For you to really understand these values in a way that allows you to put that understanding to work in de-polarizing extremists, requires you to go beyond the touchy-feely, non-analytical approach that most people take to values. You’ll learn to examine, question, and dissect people’s values – both avowed and real – in a clinically unemotional, clear-minded, brutally honest manner . . . Much like a pathologist does an autopsy. You’ll learn to look for values, to probe and question assertions about values. As a result, you’ll discover that not only are people’s values often quite different from what they say they are, but often they’re also quite different from what they – themselves – thought they were.
You will become sensitized to American values in general, and specifically to those that determine “Fairness,” “Rights,” and “Responsibilities.”
When offenses are made, it is the Fairness-values, the Rights-values, and the Responsibility-values that have the greatest potential for creating extremist behavior. Ironically, they also have the greatest potential for healing, or stopping extremist behavior when fulfilled.
Domestic terrorists and other extremists are not born, they are created.
They invariably are created when they – rightly, or wrongly – perceive that some public official, some project team, or some agency is offending important Fairness-values, Rights-values, or Responsibility-values. Your best chance for becoming the healer – who can get extremists to change their polarized position and behavior – is for you to gain a profoundly deep understanding of the relevant Fairness-values, Rights-values, and Responsibility-values. If you and your fellow professionals in your agency are klutzes in this area, you’re dangerous. You’ll polarize interests who didn’t need to be polarized. On the other hand, if you have an uncommonly clear vision in the area of Fairness-values, Rights-values, and Responsibility-values, so clear that you’ll not easily be fooled when people assert phony values, you’ll not fall for it. Rather, you’ll (almost) look forward to the challenge of healing and de-polarizing extremist situations. What a resource such a person is in an organization with missions that require it to propose controversial stuff! We’ll do everything in our power to assist you in becoming that valuable resource . . . As we have invested most of our professional lives to systematizing the art and science of Consent-Building. We want you to learn and use what we have developed. After all, our real motive is to make government work better; to make agencies with important missions more effective, therefore, better at accomplishing those missions. It should not surprise you that probing, exploring, questioning, and dissecting values in a clinically unemotional manner – as we must in the CPO-2 course – can get pretty sensitive, even uncomfortable. You can’t really dissect “American” values without also dissecting some of your own personal values. Actually, that should not surprise you. After all, do you really expect to make any real progress on a topic as outrageously ambitious as “How to Deal with Domestic Terrorists and Other Extremists” without having to search our communal center? . . . And, therefore, your personal center? If you are not willing to explore, dissect, question – and talk about – your values as they relate to Fairness, Rights, and Responsibility,or if you have thin skin, the CPO-2 seminar may not be for you.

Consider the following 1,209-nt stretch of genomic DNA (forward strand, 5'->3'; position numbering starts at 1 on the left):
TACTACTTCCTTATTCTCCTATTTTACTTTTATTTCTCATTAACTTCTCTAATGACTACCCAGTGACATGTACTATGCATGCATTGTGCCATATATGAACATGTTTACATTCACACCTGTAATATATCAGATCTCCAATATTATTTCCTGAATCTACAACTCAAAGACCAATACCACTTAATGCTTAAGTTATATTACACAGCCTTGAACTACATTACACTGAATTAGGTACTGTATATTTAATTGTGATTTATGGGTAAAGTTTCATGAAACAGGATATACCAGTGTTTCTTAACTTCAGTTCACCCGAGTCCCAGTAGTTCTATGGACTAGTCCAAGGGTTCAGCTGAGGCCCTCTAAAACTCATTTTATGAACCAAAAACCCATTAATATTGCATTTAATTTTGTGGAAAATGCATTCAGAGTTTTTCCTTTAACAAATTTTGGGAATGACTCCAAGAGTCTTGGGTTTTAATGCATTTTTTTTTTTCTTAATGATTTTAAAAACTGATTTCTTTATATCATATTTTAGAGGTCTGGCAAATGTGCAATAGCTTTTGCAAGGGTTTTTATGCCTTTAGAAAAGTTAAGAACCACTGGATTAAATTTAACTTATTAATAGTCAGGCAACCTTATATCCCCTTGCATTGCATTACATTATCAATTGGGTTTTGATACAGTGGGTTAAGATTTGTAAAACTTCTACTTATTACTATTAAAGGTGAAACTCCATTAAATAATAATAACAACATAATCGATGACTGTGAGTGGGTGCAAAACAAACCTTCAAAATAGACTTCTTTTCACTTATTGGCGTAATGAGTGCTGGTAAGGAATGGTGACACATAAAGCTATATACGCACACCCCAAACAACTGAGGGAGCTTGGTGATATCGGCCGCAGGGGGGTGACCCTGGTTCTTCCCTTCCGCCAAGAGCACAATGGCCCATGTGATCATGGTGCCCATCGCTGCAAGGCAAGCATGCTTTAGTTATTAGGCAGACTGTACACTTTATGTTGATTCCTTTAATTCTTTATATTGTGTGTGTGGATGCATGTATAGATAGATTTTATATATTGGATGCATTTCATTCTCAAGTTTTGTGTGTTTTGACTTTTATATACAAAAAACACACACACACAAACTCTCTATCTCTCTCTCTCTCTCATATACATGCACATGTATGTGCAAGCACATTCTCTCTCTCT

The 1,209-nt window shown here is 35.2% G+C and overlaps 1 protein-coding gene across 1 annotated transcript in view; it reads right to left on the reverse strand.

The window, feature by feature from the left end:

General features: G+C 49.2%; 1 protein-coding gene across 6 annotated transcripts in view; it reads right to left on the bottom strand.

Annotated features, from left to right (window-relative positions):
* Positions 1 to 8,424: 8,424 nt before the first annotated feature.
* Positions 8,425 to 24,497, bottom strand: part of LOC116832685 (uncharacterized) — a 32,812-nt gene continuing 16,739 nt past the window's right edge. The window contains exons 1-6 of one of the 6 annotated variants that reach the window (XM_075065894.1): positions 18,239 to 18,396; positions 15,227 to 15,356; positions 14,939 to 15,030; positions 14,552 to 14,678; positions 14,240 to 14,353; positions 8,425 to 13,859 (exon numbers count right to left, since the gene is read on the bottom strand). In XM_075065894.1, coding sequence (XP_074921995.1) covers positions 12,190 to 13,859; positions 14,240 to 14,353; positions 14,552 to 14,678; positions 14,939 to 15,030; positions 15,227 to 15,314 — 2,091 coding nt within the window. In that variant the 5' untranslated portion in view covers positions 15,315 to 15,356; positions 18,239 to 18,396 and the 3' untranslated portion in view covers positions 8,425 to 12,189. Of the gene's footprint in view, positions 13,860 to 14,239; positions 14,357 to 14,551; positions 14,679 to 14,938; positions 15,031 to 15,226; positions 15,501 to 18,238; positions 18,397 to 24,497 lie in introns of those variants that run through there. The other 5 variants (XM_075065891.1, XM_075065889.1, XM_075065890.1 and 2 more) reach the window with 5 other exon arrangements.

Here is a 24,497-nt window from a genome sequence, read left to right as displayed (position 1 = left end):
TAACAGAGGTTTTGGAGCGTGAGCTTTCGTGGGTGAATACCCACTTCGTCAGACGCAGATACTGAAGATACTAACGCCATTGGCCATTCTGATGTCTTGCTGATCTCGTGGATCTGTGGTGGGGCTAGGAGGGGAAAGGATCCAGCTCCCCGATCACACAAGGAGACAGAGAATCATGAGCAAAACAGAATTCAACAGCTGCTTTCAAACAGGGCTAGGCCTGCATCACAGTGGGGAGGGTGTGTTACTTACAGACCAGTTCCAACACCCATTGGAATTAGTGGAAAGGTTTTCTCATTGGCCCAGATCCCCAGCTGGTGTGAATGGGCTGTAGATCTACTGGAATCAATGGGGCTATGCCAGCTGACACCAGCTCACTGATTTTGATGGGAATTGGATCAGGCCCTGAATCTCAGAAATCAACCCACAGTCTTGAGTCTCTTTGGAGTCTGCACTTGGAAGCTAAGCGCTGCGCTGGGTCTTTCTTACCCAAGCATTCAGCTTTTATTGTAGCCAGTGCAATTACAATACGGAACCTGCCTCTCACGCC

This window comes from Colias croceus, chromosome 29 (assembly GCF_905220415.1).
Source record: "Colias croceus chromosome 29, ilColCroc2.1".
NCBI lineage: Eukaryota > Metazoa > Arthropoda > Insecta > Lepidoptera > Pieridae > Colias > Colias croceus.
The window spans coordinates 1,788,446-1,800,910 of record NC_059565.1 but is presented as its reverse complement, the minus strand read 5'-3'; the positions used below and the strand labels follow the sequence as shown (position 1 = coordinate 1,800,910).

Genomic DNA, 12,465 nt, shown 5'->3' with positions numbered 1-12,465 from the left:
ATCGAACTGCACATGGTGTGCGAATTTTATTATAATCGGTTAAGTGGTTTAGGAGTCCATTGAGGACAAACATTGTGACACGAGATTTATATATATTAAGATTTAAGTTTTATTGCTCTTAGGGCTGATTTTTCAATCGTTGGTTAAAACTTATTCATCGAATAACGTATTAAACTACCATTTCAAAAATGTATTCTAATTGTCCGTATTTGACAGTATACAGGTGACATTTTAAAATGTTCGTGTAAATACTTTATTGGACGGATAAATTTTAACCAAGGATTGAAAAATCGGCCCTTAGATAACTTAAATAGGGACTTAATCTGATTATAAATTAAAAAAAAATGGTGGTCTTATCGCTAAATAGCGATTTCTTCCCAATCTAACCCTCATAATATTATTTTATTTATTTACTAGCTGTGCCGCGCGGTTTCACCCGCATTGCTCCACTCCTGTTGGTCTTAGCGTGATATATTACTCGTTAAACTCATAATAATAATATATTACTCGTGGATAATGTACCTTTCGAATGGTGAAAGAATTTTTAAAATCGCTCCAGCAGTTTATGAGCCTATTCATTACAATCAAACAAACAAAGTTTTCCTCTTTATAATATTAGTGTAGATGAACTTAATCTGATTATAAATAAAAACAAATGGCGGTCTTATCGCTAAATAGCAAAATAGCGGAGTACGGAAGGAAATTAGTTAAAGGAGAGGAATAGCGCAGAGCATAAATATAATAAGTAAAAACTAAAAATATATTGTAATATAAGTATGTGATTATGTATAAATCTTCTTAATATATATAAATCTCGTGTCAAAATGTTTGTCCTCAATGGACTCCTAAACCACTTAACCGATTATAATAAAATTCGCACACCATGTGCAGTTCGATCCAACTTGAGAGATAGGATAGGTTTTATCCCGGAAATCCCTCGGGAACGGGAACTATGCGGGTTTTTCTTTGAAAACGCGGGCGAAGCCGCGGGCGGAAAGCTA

CPO-2 Topics Include
The Art and Science of Rational Decision-Making
Rigor in Problem-Solving and Decision-Making
- Minimum Ingredients of Technical Rigor
- Common Errors
- Six Decision-Points in Technical Problem-Solving Requiring Judgment
- Technical Ammunition for Vetoing a Project
The Role of Values
- Values: What are they?
- Values: How do we use them?
- Value: Why are they so important to us?
Conflict and Conflict-Resolution
- Conflict and Values
- Resolving Conflict that’s based on Misperceptions
- Resolving Conflict that’s based on Conflicting Values
Reality and Perception of Reality
Rigor in Decision-Making
- Value Complexity and Confusion
- Value Systems
- Maslow’s Hierarchy of Needs
- the Bleiker Hierarchy of Values
Gamesmanship and Game
Democracy from Aristotle to Jefferson
- Jeffersonian Democracy
- Jeffersonian Concepts and You
- Creating Polarization
- Creating Polarization By Design
- Inadvertently Polarizing Interests
Resolving Polarized Conflict
A Strategy for Finding Common Ground
- Each Culture has its own Secret Map that can guide you
- Finding the Map . . . and Learning to Read the Map
- These Maps are Culture-Specific
Rules-of-Thumb Tactics for Finding Common Ground
- The Power of Empathy
- The Power of Light
- The Bleiker Survival Suit